Left attacks Centre for ‘lack of vision’

Our Bureau New Delhi | Updated on January 20, 2018 Published on February 29, 2016

The CPI (M) attacked the Centre for presenting a Budget that is as “lacking in vision” as it aims to “make the rich, richer and the poor, poorer”.

General Secretary Sitaram Yechury said at a time when global and thus the domestic economy is contracting, the need was to expand the economy by fuelling demand. But, the Centre has done the exact opposite by raising indirect taxes that will limit demand.

“The direct tax proposals will lead to a revenue loss of ₹1,060 crores; indirect tax proposals are to yield ₹20,670 crores while burdening consumers. The Finance Minister has also given a very perverse signal as far as tax discipline is concerned, by announcing yet more amnesty schemes for the benefit of tax defaulters. They are taxes on products that put the burden on the consumer.” said Yechury.

He said the Centre’s claim about the impressive growth performance was belied by the revenue realisation figures for the year 2015-16. The revenues from corporate and personal income taxes have been far short of the budget estimate – by a whopping sum of nearly ₹46,000 crores. “Lower revenue realisations have affected adversely the States’ share in central taxes. The fiscal deficit targets have actually been met by a higher realisation of excise duties – ₹54,000 crore more than Budget estimates. Taking advantage of the fall in global oil prices – instead of passing the benefit to the people – revenue from excise duties were raised,” said Yechury.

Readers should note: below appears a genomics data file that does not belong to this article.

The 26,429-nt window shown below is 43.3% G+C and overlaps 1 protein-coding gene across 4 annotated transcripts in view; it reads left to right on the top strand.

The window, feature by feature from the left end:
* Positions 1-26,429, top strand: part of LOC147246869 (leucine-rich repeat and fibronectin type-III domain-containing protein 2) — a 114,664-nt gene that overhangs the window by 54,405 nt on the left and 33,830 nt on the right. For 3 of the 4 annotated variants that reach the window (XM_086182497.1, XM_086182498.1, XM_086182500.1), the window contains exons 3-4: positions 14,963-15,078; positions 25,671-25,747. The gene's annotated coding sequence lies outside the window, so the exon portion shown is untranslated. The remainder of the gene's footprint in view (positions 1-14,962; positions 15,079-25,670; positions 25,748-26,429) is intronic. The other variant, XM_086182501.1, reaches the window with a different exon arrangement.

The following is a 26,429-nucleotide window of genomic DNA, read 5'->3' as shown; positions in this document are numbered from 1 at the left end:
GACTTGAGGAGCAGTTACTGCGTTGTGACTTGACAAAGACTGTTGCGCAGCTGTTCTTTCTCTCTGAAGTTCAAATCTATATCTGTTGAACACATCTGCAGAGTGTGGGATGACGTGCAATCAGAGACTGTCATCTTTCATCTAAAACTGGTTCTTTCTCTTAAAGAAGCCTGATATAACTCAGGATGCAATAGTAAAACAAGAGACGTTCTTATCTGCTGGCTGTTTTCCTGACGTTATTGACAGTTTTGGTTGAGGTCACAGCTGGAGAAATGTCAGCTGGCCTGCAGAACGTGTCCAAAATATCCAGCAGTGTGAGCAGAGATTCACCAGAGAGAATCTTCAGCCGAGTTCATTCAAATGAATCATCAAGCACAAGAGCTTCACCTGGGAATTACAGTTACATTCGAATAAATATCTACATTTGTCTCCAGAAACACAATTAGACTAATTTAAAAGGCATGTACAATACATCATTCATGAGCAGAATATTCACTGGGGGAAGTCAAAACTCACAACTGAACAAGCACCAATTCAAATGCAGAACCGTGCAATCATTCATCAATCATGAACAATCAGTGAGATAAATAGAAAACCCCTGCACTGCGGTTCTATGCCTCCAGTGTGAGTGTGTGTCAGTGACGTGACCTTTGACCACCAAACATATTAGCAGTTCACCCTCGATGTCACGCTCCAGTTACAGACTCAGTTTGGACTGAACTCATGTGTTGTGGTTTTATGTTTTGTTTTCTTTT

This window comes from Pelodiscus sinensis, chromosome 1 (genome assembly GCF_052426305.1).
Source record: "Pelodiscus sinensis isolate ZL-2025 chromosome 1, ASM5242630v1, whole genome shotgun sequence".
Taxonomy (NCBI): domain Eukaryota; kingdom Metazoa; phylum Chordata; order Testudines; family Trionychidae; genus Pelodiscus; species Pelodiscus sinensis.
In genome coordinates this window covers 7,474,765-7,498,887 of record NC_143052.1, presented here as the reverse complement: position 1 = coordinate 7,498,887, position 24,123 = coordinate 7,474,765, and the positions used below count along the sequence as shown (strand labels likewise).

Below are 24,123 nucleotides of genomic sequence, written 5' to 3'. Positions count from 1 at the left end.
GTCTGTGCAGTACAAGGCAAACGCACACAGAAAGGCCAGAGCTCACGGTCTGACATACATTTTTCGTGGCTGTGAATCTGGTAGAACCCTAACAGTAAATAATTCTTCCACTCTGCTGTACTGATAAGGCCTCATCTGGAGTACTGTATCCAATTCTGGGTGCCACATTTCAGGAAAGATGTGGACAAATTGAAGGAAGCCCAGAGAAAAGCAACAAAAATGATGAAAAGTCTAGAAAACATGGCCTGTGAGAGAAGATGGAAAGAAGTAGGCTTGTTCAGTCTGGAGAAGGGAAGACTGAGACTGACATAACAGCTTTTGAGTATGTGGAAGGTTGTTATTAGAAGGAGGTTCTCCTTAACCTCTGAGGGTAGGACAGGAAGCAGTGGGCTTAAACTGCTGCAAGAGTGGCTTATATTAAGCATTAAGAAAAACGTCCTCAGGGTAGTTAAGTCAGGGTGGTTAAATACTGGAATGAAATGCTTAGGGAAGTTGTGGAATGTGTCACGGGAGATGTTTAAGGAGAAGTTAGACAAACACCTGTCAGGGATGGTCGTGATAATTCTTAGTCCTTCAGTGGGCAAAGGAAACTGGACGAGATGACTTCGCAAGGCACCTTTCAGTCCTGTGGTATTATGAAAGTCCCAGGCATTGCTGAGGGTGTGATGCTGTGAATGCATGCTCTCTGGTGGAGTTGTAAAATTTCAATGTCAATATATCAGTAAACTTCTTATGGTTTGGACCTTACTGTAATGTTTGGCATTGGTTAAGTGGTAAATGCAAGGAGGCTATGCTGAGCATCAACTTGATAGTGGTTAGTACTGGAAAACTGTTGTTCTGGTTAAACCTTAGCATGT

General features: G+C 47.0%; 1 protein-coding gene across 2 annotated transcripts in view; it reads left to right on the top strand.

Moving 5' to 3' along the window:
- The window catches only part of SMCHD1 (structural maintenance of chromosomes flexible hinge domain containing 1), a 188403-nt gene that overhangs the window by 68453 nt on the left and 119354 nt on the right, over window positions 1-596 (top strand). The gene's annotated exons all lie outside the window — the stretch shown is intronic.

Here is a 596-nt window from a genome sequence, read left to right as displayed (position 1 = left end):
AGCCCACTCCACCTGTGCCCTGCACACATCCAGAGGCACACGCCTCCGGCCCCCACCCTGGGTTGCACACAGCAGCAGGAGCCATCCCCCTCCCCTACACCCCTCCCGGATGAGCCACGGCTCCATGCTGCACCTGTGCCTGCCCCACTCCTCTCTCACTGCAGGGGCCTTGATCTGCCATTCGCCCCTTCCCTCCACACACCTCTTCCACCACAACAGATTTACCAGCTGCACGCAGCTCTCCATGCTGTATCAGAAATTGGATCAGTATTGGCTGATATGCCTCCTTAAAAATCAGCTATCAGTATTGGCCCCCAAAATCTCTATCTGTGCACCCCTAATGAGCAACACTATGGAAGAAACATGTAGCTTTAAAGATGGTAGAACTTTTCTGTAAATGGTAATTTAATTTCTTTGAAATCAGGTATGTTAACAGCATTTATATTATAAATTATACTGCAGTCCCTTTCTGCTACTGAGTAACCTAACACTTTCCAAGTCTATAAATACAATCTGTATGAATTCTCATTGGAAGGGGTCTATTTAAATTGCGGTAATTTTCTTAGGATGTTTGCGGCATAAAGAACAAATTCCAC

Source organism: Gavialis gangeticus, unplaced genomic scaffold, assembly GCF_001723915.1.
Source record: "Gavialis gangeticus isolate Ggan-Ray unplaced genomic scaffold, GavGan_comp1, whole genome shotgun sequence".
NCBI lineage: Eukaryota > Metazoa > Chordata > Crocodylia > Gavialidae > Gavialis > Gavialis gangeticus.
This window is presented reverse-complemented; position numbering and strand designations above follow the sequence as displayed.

Yechury accused the Finance Minister of reducing the Centre’s expenditure to GDP ratio further in his “preoccupation with further reduction of the fiscal deficit”. In agriculture, he said, the main increase is by way of transfer to banks and insurance companies that has no real benefit to the farmers. “Both food and fertiliser subsidies have been cut by ₹5,000 and ₹2,000 crore respectively. The expenditure on Tribal Sub Plan, which is supposed to be 8.6 per cent of the total plan expenditure, is only 4.4 per cent – a shortfall of ₹24,000 crore. Allocations for Minority Welfare have fallen in real terms. The allocation for the ICDS has been slashed by ₹1,500 crore despite the direction of the Supreme Court for its universalisation, which would have required an additional ₹10,000 crore,” he said.

“Similarly, in the case of the SC Sub-Plan, the expenditure is pegged at 7 per cent of the total, when it should be 16.6 per cent – a shortfall of ₹52,470 crores,” Yechury added.

Published on February 29, 2016
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